Sight words, also known as Dolch words, are specific words that are most common in reading materials at a certain reading level. They are also referred to as “the words you just have to know.” The other day I overheard some parents discussing how they needed to be doing more flash card work with their children to build knowledge of sight words. What struck me was that they both said that it wasn’t going to be fun, they knew their children wouldn’t enjoy it, but they were going to make them so they wouldn’t get behind. Does this sound familiar? I totally get this and was there years ago thinking that that was the only way to work with my child at home. He of course was having none of it which led me on this journey! 🙂
So, is there a way to practice these words at home in a way that is more interesting than sitting across from one another with white index cards? Absolutely! I have used several different ways with Andrew within My Obstacle Course, did not experience resistance and learned a great deal about which words he knew and which ones he needed more practice with.
Dolch Sight Word Lists
Most teachers will give parents these lists so they can practice them at home with their child (you may even have it under a magnet on your fridge!). If you do not have these lists or have a young child but are curious about them, here are two links to all of Dolch Sight Word lists (if you want to Google it yourself, type in “dolch sight word lists”). They are usually divided by grade level (Pre-Primer (preschool) to 3rd grade plus nouns) but you can also print out a complete list of the 220 words.
http://www.learningbooks.net/whydolchwords.html#lists (scroll down to see the lists)
Note: When I did this with Andrew I started with the pre-primer list just to make I wasn’t leaving any gaps.
My Obstacle Course Station Activities Involving Dolch Sight Words
My Obstacle Course Station Activities For Building Sight Word Recognition
Here are some ideas I have to make sight word recognition more engaging for you and your child. These activities can be done with children regardless of intelligibility because you are helping to expose them to language and literacy skills, they are getting this information through all learning modes – visual, auditory and kinesthetic (doing something to be involved with the words aside from seeing and saying them). If you have a young child or if this is too challenging, these can also be adapted by writing letters instead of words to build basic letter recognition. The most important thing is to start where they are with this skill so that you can build upon that knowledge.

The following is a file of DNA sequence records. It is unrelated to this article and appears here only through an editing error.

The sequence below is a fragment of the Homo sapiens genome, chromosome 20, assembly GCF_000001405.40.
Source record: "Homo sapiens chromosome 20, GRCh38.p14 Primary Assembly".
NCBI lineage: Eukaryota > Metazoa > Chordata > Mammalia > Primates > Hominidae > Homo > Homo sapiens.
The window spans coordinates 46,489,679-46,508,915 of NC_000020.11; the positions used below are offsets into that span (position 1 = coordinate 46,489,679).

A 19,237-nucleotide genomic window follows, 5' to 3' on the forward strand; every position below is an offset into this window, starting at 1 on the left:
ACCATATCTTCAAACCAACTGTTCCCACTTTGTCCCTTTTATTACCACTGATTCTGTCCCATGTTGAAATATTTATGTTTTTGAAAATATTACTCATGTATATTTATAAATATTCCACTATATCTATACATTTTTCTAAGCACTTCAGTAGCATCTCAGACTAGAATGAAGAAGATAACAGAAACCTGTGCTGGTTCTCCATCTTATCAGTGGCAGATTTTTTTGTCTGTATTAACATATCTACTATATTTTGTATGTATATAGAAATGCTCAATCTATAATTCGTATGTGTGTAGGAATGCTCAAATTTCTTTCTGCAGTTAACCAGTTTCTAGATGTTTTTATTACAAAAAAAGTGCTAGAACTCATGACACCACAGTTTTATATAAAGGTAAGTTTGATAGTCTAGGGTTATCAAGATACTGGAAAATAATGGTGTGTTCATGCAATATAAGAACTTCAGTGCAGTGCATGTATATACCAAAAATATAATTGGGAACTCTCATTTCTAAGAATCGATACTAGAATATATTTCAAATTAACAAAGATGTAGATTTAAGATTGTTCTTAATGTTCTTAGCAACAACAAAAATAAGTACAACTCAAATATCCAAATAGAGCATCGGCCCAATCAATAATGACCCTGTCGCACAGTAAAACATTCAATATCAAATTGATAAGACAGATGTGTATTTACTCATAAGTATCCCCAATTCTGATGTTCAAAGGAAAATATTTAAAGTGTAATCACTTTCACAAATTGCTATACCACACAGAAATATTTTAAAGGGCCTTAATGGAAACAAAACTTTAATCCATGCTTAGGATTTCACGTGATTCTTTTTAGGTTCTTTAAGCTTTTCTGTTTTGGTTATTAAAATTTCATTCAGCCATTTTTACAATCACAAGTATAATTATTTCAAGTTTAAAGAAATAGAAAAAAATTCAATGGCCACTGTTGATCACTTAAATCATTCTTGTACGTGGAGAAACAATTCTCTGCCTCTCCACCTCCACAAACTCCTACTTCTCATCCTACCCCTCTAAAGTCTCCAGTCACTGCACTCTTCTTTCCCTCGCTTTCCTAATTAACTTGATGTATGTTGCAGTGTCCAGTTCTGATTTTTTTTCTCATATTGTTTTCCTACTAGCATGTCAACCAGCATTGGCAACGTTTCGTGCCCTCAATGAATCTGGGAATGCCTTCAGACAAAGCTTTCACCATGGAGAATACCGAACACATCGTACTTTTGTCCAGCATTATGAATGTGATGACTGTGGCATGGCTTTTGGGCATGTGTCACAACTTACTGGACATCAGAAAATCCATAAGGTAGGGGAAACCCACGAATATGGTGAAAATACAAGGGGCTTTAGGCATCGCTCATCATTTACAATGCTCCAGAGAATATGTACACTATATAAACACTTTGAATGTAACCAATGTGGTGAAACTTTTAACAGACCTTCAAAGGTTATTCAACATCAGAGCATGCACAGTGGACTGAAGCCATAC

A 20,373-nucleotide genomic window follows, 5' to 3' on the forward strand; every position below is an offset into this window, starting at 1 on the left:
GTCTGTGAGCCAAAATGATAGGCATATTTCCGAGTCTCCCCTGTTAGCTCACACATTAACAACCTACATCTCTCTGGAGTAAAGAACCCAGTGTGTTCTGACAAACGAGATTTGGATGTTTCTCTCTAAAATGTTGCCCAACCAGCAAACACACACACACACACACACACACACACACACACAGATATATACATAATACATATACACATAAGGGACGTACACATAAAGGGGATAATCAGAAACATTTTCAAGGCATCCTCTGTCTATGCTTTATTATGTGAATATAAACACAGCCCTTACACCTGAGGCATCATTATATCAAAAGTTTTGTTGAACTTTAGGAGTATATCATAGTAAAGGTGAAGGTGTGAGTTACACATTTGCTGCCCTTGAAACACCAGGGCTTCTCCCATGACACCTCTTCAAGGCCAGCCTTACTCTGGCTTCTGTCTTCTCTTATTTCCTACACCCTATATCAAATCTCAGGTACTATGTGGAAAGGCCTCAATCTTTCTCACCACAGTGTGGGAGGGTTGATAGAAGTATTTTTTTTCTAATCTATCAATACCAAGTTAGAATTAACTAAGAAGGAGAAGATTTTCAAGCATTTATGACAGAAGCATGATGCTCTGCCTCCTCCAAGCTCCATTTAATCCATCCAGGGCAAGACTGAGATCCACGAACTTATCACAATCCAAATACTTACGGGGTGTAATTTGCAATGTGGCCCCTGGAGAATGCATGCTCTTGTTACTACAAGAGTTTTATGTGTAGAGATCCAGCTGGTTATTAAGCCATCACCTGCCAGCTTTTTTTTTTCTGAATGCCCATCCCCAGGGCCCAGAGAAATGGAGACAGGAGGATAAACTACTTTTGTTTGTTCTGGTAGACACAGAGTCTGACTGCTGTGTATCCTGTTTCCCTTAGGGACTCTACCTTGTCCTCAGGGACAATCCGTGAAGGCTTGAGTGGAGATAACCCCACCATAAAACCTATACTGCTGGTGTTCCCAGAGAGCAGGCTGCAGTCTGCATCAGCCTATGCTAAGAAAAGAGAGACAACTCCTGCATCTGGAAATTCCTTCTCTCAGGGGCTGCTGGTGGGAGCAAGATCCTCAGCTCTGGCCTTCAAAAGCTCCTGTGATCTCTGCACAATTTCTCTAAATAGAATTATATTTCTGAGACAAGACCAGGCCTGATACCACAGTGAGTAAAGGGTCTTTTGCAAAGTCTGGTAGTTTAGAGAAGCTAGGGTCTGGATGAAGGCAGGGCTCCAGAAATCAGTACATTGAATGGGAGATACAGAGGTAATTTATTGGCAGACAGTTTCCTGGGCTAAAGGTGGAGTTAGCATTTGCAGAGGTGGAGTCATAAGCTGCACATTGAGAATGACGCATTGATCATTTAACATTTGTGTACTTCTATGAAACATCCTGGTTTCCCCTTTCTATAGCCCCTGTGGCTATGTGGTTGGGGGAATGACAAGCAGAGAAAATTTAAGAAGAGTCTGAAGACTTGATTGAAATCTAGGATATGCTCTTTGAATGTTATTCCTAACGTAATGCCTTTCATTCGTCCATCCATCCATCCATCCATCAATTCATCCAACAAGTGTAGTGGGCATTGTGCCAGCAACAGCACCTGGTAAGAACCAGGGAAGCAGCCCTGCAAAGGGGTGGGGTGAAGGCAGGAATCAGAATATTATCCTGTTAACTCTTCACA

Note: With all of these activities, if your child is in the beginning reading stages, read the words out loud so they are hearing the word as they are looking at it. If your child struggles with reading, go back to words that are easier to build confidence and gradually blend in words that are more challenging. This is an opportunity to build word recognition in a way that is playful and fun, without the stress of having to perform in front of teachers or classmates.
Sight Word Memory Match
Sight Word Crawl/Climb and Match
Sight Word Cards on Ring
I am not crazy about sitting and doing flash card drills but I know that some people swear by this method so I found these colorful circles with a binder ring and thought they would be perfect for practicing something like this. Since they were set up as a station, they were not a random “Work with Mommy or else!” chore, but simply a quick activity within My Obstacle Course. He either knew them or he didn’t and because they are bound together with the ring, we could flip through quickly and when there were words he didn’t know, I would take note of them, remove the ones he struggled with and use those words in other activities to increase exposure.
Personal Note: Andrew was reading before he was talking (which I learned by doing My Obstacle Courses with him and providing activities for him to demonstrate his knowledge without needing to speak) so don’t assume that just because your child is not speaking that they cannot work on reading skills! Had I not learned this, he would have still been working on basic letter recognition, instead of reading at his appropriate level, because way too often people assume that if you are delayed in one area, you are delayed in all. I encourage you to provide activities for your child and find out where they are in each developmental and academic area so you can meet them there and help them progress, whether that area is considered a strength or weakness.
Engage, Encourage and Empower!